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$2.6M Verdict for Trooper in Defective Gun Holster Case

Max Mitchell, Law Weekly

October 20, 2016

A Philadelphia jury has hit a firearms accessories manufacturer with a $2.6 million verdict for an allegedly defective holster that caused a state trooper’s gun to fire into his leg while he was exiting his vehicle.

The jury awarded Pennsylvania State Police Officer Jesse Oleksza the money Oct. 18 after finding that a holster designed and manufactured by Gould & Goodrich Inc. was defective. Philadelphia Court of Common Pleas Judge Daniel J. Anders oversaw the case.

The case was not only a decisive win for the plaintiff, but it is also one of the first wave of products liability cases to hit trial after the state Supreme Court’s seminal decision in Tincher v. Omega Flex, said Sacchetta and Baldino attorney Gerald B. Baldino, who represented Oleksza.

“Post-Tincher, at this point, it’s the Wild, Wild West,” Baldino said. He added that, although there were numerous summary judgment motions and motions in limine regarding uncharted products liability issues, Anders was very “thorough” and open to arguments from all sides to ensure he made the right legal rulings.

Baldino said the number of witnesses who testified for Oleksza, including about ten state troopers, and the factual evidence that was considered was effective in front of the jury.

“In almost all cases, it’s either putting the gun in the holster, or pulling it out of the holster, where the trigger is pulled, but in this case, all the evidence indicated it was in the holster,” he said, adding that gunshot residue and scuffmarks on the holster also provided key factual evidence indicating the gun was in the holster when it fired.

Baldino said the jury was also shown other holsters that provided for more trigger protection.

The jury was asked to decide whether the defect was a cause of harm under the consumer expectations test and the risk utility test, both of which are tests that Tincher recommended be incorporated into products liability cases.

Due to the dispute over whether the holster allowed a foreign object to get into the trigger area, the jury questionnaire also included a set of questions asking whether the gun holster simply malfunctioned. Finding that there was a defect in the holster, the jury did not reach those questions.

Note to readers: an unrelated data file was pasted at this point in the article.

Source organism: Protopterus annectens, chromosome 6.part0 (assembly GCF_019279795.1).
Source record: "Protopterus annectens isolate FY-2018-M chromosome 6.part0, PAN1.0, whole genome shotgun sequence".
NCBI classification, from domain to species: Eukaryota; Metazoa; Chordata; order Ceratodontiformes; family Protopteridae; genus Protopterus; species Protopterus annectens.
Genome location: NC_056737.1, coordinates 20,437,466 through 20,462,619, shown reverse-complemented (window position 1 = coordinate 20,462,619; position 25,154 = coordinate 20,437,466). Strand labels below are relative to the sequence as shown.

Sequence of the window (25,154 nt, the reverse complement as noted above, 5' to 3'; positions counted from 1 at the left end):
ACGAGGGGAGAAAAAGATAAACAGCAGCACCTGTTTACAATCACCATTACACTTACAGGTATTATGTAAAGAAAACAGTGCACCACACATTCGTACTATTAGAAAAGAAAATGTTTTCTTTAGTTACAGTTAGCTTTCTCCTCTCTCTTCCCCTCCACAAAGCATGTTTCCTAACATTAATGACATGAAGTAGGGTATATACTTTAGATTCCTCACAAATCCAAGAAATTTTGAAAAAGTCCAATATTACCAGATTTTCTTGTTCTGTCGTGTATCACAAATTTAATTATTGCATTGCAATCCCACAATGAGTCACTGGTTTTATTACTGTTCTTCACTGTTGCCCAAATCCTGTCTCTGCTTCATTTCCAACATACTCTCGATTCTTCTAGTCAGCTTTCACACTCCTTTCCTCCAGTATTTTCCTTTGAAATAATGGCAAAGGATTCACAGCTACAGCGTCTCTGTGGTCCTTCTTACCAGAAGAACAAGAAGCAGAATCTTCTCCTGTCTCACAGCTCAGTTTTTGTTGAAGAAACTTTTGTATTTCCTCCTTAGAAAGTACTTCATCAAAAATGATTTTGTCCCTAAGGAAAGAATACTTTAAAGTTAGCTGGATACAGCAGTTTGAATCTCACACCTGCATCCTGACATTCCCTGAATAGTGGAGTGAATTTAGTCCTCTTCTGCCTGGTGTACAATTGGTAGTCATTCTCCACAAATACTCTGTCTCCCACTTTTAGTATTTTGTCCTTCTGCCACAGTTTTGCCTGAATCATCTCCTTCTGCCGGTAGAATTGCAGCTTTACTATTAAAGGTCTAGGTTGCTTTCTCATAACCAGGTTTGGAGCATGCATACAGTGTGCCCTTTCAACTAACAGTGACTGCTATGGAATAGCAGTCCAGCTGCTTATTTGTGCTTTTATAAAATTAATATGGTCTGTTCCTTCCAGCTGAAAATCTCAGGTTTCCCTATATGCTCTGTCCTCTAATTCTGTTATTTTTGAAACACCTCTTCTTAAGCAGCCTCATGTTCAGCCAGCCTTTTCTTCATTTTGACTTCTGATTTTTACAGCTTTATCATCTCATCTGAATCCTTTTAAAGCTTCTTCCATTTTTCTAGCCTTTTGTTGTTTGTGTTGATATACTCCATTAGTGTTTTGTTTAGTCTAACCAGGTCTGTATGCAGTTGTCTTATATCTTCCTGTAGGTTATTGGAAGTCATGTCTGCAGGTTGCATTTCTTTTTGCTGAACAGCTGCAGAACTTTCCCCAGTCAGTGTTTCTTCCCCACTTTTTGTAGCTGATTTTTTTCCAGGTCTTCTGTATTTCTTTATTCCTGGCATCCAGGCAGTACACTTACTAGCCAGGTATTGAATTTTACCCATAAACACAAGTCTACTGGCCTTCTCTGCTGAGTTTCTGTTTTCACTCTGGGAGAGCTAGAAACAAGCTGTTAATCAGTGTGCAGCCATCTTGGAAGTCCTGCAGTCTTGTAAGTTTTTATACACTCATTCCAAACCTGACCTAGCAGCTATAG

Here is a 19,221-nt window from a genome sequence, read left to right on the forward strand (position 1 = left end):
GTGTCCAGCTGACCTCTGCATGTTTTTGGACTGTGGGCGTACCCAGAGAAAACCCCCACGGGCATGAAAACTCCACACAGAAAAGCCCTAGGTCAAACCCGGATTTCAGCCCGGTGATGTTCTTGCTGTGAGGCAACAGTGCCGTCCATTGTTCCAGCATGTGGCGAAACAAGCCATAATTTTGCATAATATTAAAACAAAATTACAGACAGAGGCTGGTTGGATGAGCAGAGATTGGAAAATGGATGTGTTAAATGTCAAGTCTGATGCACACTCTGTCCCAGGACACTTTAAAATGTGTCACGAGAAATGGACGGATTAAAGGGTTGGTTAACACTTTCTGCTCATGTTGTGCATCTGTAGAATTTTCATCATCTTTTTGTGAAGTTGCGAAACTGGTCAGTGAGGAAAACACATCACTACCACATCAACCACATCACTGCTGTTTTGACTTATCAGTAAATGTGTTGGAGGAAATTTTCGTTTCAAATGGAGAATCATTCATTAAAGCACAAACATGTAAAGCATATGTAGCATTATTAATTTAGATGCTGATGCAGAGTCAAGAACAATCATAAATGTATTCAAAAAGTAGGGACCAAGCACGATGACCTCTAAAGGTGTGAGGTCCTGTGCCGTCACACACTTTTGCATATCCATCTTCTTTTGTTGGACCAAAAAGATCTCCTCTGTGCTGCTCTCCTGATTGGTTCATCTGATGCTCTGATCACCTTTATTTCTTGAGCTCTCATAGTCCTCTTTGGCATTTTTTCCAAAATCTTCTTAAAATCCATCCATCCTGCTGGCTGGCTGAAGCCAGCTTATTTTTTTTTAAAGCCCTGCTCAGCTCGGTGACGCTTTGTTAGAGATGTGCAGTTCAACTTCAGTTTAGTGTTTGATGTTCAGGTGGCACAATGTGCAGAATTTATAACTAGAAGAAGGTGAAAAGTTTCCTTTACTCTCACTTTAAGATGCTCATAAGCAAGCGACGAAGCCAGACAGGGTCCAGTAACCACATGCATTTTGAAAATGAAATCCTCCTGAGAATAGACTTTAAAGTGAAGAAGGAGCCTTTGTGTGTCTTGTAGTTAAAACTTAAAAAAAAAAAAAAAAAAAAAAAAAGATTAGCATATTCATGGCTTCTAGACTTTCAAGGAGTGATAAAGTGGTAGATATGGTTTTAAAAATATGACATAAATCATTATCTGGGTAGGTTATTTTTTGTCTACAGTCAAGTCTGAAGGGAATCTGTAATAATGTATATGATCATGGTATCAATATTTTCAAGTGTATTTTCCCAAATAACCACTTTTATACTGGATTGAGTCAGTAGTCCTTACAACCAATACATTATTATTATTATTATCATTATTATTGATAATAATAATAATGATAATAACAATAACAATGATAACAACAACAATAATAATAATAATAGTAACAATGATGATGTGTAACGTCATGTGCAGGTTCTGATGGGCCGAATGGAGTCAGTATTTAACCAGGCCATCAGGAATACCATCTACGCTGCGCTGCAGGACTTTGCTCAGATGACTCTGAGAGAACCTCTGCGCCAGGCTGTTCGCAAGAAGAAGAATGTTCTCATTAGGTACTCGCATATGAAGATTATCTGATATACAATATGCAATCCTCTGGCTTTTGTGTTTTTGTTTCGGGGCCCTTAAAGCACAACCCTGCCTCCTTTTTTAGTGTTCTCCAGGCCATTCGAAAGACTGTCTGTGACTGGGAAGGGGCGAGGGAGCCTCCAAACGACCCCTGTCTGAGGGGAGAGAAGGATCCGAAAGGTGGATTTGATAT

According to Oleksza’s pretrial memo, he was returning his police vehicle to the station and was attempting to retrieve his gym bag when the gun, a Glock 37 semiautomatic pistol, went off. The gun had been holstered in a Gould & Goodrich double retention holster on his right hip.

At first Oleksza thought the shotgun in his vehicle, which his gym bag had been attached to, had fired, the memo said. However, according to the memo, a foreign object, likely a key, had lodged itself in the holster and caused the gun to fire. The memo said Oleksza had been holding a set of keys when he tried to retrieve his gym bag, and added that there was also a set of keys attached to his duty bag and another set attached to his duty belt.

The memo said an internal affairs investigation cleared Oleksza of any wrongdoing, and an analysis from the Pennsylvania State Police Bureau of Forensic Services also confirmed that the gun could be discharged by inserting a key into the holster and then applying pressure, the memo said.

In the lawsuit, Oleksza contended that the holster was defective for failing to properly protect the trigger. He sought recovery on negligence, strict liability and breach of implied warranty claims.

The bullet, according to Oleksza’s memo, hit his thigh and lodged in his ankle after it transected the peroneal nerve in his knee. He contended that the injuries led to permanent scarring and numbness in his leg, and also led to hip problems.

Gould & Goodrich, in its pretrial memo, contended that the warnings on the holster included making sure foreign objects stayed out of the holster while the gun was holstered, and, as part of his training, Oleksza had been aware of the need to keep objects out of the holster. The memo also said a state police investigation found no holster defect.

Gould & Goodrich also contended that it was not possible to design a holster that prevents all objects from getting inside, and argued that it was more likely that Oleksza had accidentally pulled the trigger while he was distracted.

Defendant Markl, which had supplied the holster to the state police, contended that it played no role in selection or designing the holster. Markl noted in its pretrial memo that it had a cross claim against Gould & Goodrich for common-law indemnity.

Attorney Mark Merlini of Marks, O’Neill, O’Brien, Doherty & Kelly, which represented Gould & Goodrich, and Todd B. Narvol of Thomas, Thomas & Hafer declined to comment.

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